the Constitution

unreasonable search and seizure

DefinitionAn unreasonable search and seizure is a search and seizure by a law enforcement officer without a search warrant and without probable cause to believe that evidence of a crime is present.OverviewAn unreasonable search and seizure is...

Vance v. Terrazas

444 U.S. 252 (1980)

The Supreme Court held that the U.S. government must prove intent to surrender U.S. citizenship and not just the voluntary commission of a expatriating act and that the appropriate standard of proof for analyzing the citizen’s...

Veto

The power of one person or body to prohibit a course of action chosen by another. In a political context, "veto" usually refers to the power of a chief executive to block or complicate passage of a legislative bill by refusing to sign it into law....

War and defense powers

Under Article I, Section 8, Congress has the power to declare war, raise and support Armies, provide and maintain a Navy, and organize, arm, discipline, and call forth a militia. This power gives Congress quite broad authority to undertake any measures...

War Powers

Article I, Section 8, Clause 11 of the U.S. Constitution grants Congress the power to declare war. The President, meanwhile, derives the power to direct the military after a Congressional declaration of war from Article II, Section 2, which names the...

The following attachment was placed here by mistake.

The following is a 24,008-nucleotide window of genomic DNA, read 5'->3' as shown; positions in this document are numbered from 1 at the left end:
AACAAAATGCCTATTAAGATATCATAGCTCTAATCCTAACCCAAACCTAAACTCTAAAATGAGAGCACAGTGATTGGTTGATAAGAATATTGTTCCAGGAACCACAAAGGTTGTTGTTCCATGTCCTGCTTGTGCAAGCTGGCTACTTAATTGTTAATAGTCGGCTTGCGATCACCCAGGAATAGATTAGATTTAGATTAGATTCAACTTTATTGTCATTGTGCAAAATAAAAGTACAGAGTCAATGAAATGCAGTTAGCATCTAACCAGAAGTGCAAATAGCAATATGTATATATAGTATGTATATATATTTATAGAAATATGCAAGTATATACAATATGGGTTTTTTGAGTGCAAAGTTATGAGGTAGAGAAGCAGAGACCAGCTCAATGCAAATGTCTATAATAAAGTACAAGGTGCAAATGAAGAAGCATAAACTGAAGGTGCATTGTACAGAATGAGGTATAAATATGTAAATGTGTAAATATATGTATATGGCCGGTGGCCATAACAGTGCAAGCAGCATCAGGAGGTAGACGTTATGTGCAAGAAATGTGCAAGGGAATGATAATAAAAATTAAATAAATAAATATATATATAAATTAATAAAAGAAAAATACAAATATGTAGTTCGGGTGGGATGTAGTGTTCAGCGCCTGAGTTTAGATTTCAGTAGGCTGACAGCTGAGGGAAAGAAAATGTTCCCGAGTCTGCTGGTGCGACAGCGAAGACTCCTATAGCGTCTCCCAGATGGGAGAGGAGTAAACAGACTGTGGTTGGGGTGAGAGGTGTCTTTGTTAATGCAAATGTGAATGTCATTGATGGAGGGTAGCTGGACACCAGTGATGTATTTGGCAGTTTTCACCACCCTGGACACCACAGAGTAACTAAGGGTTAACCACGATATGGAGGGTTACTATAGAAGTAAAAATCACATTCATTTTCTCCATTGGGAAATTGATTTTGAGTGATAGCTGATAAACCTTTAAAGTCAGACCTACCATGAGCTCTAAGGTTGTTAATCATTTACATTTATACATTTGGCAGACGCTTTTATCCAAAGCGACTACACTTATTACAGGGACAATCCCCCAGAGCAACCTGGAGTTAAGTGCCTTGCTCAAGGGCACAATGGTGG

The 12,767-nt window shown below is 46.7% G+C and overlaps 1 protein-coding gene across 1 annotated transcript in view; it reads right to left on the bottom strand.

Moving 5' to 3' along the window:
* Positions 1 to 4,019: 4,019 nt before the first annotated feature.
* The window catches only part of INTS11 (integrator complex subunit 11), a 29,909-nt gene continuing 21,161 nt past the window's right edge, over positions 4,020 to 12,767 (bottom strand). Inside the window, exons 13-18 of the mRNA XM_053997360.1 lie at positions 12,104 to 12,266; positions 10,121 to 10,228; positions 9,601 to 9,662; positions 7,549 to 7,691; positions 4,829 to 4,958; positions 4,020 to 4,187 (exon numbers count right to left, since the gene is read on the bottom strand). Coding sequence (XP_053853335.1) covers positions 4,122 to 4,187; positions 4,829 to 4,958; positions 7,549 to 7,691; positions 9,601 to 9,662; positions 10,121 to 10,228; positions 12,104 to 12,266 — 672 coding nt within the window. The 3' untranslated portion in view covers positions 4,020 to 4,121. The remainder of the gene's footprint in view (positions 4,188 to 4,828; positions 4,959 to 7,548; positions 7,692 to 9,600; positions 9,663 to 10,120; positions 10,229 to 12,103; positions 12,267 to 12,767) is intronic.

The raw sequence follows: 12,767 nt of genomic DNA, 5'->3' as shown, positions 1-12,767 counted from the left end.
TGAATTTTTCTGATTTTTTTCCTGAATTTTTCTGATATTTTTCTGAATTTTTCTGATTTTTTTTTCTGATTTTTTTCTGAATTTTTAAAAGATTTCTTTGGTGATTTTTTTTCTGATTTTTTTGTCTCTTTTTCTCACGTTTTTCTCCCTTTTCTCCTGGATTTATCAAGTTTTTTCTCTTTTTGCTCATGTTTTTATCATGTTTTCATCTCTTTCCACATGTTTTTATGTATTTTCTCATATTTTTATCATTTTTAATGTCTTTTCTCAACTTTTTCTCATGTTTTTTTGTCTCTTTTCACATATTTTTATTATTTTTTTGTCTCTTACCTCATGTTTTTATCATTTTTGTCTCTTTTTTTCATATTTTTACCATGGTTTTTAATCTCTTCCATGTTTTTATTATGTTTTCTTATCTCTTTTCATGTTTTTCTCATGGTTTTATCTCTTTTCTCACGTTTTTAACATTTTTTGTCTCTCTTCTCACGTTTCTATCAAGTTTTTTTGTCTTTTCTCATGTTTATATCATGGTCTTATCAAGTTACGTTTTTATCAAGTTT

Washington DC Voting Rights Amendment

Definition from Nolo’s Plain-English Law DictionaryAn attempt to amend the U.S. Constitution to give the citizens of the District of Columbia the same full representation in Congress as any state. Proposed in 1978, the amendment expired in 1985 and was...

Watkins v. United States (1957)

Watkins v. United States (1957) is the U.S. Supreme Court case holding that the Due Process Clause of the Fifth Amendment limits Congress’s ability to conduct investigations, namely its ability to require testimony on inquiries unrelated to...

Woodson v. North Carolina (1976)

Woodson v. North Carolina (1976) is the U.S. Supreme Court case holding that North Carolina’s mandatory death penalty for individuals convicted of first-degree murder violated the Eighth Amendment. Find the full opinion here.

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